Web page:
33 Negative or None Detected Results n indicates that no drugs or breakdown products (metabolites), tested for, were detected in the sample tested n no such thing as “zero” tolerance or “drug free” n negative does not mean NO drugs present

34 Negative/None Detected Interpretation n client is not using a drug that can be detected by the test Other possible explanations n client not using enough drug n client’s drug use is too infrequent n collection too long after drug use n urine is tampered n test being used not sensitive enough n client using drug not on testing list

35 Negative/None Detected Interpretation n no need to second-guess every “negative” result n not suggesting withholding positive reinforcement & rewards for positive behaviors n drug testing is a monitoring tool n assess none detected drug testing results in the context of your client’s overall program compliance (or non-compliance) and their life’s skills success (or lack thereof)

36 Positive Test Result Interpretation n indicates that drug(s) or breakdown products (metabolites), tested for, were detected in the sample tested n drug presence is above the “cutoff” level n greatest confidence achieved with confirmation n ALWAYS confirm positive results in original sample

37 Typical Cutoff Levels screening & confirmation n amphetamines *500 ng/mL 250 ng/mL n benzodiazepines300 ng/mL variable n cannabinoids * 20 & 50 ng/mL 15 ng/mL n cocaine (crack)*150 ng/mL 100 ng/mL n opiates (heroin) *300/2000 ng/mL variable n phencyclidine (PCP) * 25 ng/mL 25 ng/mL n alcohol20 mg/dL 10 mg/dL u * SAMHSA (formerly NIDA) drugs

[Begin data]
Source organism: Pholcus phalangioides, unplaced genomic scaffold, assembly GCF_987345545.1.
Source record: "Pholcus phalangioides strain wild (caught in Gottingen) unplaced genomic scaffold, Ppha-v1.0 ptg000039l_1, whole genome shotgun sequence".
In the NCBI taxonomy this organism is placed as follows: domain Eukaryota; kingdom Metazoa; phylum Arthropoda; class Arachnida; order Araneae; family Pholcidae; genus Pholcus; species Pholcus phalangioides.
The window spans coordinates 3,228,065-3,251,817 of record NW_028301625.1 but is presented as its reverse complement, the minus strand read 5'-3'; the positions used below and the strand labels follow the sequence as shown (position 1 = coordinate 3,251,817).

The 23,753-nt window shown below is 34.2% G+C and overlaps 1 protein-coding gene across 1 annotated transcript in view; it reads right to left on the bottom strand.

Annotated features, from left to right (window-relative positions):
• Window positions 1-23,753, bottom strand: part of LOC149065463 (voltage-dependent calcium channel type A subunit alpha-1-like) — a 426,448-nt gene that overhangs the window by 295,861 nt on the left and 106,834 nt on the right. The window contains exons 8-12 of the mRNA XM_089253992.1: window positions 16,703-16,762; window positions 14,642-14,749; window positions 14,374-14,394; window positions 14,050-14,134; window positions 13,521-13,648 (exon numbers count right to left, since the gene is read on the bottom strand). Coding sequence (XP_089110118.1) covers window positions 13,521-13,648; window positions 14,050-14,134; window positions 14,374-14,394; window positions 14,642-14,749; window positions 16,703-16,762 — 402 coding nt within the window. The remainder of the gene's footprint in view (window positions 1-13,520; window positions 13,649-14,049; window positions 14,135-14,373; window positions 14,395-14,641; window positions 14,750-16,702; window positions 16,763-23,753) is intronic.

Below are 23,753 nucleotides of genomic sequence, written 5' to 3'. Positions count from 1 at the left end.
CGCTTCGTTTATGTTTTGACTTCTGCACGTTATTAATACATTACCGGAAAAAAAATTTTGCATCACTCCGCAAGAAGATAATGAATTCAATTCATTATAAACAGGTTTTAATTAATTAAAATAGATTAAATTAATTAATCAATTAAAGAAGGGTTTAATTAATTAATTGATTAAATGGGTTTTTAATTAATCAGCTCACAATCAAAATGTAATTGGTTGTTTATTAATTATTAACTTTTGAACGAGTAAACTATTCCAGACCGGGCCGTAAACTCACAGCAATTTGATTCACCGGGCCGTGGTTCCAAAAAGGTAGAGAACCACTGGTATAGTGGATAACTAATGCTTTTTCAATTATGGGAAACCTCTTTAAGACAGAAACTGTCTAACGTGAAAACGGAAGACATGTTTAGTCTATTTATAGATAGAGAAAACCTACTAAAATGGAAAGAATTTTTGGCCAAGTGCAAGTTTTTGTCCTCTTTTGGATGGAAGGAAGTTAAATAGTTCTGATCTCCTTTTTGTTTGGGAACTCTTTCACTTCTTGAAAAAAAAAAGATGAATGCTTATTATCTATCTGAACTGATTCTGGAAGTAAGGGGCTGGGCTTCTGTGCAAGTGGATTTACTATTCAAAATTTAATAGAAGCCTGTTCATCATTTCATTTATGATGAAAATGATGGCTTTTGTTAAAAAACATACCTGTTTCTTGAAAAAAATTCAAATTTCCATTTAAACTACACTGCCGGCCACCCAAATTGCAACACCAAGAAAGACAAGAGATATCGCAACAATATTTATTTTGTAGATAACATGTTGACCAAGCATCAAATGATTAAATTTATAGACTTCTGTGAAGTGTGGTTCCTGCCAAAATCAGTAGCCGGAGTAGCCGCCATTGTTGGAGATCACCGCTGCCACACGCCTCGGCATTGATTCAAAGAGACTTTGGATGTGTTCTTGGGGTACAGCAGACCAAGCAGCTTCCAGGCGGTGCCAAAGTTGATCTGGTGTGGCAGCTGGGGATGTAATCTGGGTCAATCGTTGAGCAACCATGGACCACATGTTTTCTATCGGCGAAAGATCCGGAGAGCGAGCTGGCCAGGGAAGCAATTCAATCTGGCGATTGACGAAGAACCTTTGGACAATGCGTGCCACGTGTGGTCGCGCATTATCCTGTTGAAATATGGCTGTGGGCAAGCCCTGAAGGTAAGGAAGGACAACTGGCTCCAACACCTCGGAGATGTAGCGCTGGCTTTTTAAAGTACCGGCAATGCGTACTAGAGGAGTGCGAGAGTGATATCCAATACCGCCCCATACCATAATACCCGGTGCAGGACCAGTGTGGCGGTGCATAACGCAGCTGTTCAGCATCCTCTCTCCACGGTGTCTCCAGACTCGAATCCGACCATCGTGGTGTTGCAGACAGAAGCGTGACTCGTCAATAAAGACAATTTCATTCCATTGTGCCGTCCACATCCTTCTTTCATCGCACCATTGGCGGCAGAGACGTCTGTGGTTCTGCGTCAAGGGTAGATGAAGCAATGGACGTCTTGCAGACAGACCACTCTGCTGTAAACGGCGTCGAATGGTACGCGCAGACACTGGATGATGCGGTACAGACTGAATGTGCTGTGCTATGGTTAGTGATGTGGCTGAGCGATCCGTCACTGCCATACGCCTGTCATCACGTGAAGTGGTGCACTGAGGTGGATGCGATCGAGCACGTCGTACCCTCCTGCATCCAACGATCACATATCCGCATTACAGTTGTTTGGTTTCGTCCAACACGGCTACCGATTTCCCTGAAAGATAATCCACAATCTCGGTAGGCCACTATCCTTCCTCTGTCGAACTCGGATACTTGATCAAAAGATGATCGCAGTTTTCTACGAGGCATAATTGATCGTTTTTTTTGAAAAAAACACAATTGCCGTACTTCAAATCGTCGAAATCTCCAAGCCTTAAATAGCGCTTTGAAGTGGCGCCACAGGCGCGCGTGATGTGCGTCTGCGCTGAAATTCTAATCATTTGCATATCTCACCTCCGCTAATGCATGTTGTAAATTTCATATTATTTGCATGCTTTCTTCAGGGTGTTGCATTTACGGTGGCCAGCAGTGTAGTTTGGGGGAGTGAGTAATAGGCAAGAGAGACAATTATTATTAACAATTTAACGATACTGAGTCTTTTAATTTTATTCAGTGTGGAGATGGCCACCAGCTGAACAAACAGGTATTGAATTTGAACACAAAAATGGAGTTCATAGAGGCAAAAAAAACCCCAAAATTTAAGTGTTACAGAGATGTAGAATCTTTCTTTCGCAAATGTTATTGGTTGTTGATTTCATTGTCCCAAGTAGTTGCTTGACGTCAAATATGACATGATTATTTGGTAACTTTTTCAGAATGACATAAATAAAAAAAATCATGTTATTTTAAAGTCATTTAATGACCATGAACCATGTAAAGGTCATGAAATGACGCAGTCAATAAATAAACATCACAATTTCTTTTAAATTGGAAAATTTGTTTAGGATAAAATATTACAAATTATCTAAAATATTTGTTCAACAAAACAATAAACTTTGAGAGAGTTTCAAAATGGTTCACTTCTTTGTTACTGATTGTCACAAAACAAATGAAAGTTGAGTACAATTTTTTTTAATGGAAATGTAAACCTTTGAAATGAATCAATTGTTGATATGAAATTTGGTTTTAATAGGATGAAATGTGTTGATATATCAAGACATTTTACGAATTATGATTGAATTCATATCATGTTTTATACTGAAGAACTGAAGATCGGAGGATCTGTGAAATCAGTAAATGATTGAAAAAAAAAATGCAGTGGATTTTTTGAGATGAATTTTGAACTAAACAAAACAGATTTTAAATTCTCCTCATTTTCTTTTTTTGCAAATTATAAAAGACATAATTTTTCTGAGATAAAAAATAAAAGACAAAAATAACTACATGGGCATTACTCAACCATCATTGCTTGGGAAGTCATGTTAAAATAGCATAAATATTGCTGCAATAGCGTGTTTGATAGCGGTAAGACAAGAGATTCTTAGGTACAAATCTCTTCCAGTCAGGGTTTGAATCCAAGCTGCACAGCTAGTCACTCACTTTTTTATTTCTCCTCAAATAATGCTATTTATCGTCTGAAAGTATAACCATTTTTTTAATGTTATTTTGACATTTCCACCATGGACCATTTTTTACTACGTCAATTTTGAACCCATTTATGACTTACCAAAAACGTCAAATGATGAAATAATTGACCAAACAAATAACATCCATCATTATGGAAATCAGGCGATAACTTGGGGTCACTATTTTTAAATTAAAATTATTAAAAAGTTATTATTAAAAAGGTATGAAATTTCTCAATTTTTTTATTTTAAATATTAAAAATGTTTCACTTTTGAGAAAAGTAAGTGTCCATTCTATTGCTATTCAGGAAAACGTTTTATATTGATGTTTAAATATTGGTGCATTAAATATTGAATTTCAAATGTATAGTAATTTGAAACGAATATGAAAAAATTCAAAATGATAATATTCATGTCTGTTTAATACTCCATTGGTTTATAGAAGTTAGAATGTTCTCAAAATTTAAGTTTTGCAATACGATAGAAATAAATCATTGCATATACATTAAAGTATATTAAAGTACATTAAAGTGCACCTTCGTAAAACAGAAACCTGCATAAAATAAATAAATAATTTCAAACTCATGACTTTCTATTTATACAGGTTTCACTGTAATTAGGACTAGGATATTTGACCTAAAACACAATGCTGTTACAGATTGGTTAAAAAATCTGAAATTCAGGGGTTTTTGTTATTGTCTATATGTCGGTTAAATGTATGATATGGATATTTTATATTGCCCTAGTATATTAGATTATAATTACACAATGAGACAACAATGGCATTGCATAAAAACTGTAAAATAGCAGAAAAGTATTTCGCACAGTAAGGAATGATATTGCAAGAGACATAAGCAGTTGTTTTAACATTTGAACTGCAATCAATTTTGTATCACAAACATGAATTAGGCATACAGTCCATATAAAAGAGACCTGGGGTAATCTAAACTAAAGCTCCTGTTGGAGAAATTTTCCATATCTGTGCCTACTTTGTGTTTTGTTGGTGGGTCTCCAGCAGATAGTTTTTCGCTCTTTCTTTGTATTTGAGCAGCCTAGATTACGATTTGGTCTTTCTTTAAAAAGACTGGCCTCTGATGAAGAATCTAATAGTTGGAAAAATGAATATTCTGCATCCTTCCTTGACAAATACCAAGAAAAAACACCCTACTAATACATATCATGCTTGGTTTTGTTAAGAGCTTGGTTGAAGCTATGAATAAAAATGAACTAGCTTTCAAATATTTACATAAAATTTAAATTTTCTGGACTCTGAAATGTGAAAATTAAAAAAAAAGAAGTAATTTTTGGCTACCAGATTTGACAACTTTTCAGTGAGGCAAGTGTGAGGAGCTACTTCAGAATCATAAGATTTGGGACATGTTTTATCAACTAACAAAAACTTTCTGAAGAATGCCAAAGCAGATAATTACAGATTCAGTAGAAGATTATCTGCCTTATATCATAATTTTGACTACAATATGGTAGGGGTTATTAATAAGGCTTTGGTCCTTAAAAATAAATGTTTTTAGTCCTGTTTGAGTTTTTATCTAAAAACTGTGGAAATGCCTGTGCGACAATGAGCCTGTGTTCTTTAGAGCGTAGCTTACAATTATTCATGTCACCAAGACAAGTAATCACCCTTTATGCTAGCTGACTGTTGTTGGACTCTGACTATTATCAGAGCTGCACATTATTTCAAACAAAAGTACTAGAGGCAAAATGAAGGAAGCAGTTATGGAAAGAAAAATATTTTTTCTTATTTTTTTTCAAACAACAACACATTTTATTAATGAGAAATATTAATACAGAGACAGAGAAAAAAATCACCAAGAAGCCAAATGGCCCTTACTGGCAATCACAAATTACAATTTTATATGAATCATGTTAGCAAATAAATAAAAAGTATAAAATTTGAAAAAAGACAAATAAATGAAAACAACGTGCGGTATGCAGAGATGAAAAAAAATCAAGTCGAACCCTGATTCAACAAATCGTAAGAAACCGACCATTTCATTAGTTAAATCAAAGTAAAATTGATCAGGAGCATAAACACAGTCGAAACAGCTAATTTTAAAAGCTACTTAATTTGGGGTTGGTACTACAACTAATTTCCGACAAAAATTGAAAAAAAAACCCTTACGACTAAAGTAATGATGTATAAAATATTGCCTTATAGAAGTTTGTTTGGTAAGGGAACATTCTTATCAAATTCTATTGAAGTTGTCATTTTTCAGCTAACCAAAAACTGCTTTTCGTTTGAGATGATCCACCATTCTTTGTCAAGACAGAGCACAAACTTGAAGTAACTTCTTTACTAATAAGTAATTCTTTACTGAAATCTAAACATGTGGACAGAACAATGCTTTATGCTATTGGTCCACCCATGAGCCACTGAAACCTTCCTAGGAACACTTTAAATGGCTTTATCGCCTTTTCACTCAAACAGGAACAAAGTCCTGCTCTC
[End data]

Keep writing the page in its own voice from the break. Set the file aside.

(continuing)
38 What is a “cutoff” level ? n cutoffs are not designed to frustrate CJ professionals n a drug concentration, administratively established for a drug test that allows the test to distinguish between negative and positive sample - “threshold” n cutoffs provide important safeguards: u scientific purposes (detection accuracy) u legal protections (evidentiary admissibility) n measured in ng/mL = ppb

39 The Issue of Urine Drug Concentrations

40 Drug Tests are Qualitative n screening/monitoring drug tests are designed to determine the presence or absence of drugs - NOT their concentration n drug tests are NOT quantitative

41 Drug concentrations or levels associated with urine testing are, for the most part, USELESS ! n cannabinoids517 ng/mL n opiates negative n cocaine metabolite negative n amphetamines negative

42 The Twins A B 200 mg 8:00 AM Collect urine 8:00 PM 12 hours later

43 The Twins - urine drug test results AB Wonderbarb = 638 ng/mLWonderbarb = 3172 ng/mL

44 The Twins - urine drug test results AB physiological make up exact amount drug consumed exact time of ingestion exact time between drug exposure and urine collection AND YET.....